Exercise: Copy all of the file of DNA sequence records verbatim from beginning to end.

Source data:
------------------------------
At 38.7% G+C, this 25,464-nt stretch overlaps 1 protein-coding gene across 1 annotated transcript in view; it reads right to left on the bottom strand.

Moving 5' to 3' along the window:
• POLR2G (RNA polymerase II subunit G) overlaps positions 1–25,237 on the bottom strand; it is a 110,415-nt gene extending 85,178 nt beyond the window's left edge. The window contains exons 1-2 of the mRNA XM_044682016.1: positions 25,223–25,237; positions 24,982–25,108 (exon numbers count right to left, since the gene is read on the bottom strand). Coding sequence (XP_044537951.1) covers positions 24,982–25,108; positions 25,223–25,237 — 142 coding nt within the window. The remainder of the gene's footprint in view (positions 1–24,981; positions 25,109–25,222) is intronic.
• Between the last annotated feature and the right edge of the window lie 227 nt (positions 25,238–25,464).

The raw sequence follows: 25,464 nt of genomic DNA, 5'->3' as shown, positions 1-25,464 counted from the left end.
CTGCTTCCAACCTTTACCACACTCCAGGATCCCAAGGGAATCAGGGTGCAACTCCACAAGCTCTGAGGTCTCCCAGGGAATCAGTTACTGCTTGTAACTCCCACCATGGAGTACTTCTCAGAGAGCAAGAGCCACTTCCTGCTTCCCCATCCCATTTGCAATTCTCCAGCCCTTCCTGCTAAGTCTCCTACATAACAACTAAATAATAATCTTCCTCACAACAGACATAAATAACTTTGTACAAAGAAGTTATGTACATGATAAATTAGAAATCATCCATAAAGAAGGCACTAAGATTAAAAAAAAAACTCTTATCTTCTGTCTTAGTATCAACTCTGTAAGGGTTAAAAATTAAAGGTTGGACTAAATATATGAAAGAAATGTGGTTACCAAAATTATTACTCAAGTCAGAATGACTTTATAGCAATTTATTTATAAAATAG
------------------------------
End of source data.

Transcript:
At 38.7% G+C, this 25,464-nt stretch overlaps 1 protein-coding gene across 1 annotated transcript in view; it reads right to left on the bottom strand.

Moving 5' to 3' along the window:
• POLR2G (RNA polymerase II subunit G) overlaps positions 1–25,237 on the bottom strand; it is a 110,415-nt gene extending 85,178 nt beyond the window's left edge. The window contains exons 1-2 of the mRNA XM_044682016.1: positions 25,223–25,237; positions 24,982–25,108 (exon numbers count right to left, since the gene is read on the bottom strand). Coding sequence (XP_044537951.1) covers positions 24,982–25,108; positions 25,223–25,237 — 142 coding nt within the window. The remainder of the gene's footprint in view (positions 1–24,981; positions 25,109–25,222) is intronic.
• Between the last annotated feature and the right edge of the window lie 227 nt (positions 25,238–25,464).

The raw sequence follows: 25,464 nt of genomic DNA, 5'->3' as shown, positions 1-25,464 counted from the left end.
CTGCTTCCAACCTTTACCACACTCCAGGATCCCAAGGGAATCAGGGTGCAACTCCACAAGCTCTGAGGTCTCCCAGGGAATCAGTTACTGCTTGTAACTCCCACCATGGAGTACTTCTCAGAGAGCAAGAGCCACTTCCTGCTTCCCCATCCCATTTGCAATTCTCCAGCCCTTCCTGCTAAGTCTCCTACATAACAACTAAATAATAATCTTCCTCACAACAGACATAAATAACTTTGTACAAAGAAGTTATGTACATGATAAATTAGAAATCATCCATAAAGAAGGCACTAAGATTAAAAAAAAAACTCTTATCTTCTGTCTTAGTATCAACTCTGTAAGGGTTAAAAATTAAAGGTTGGACTAAATATATGAAAGAAATGTGGTTACCAAAATTATTACTCAAGTCAGAATGACTTTATAGCAATTTATTTATAAAATAG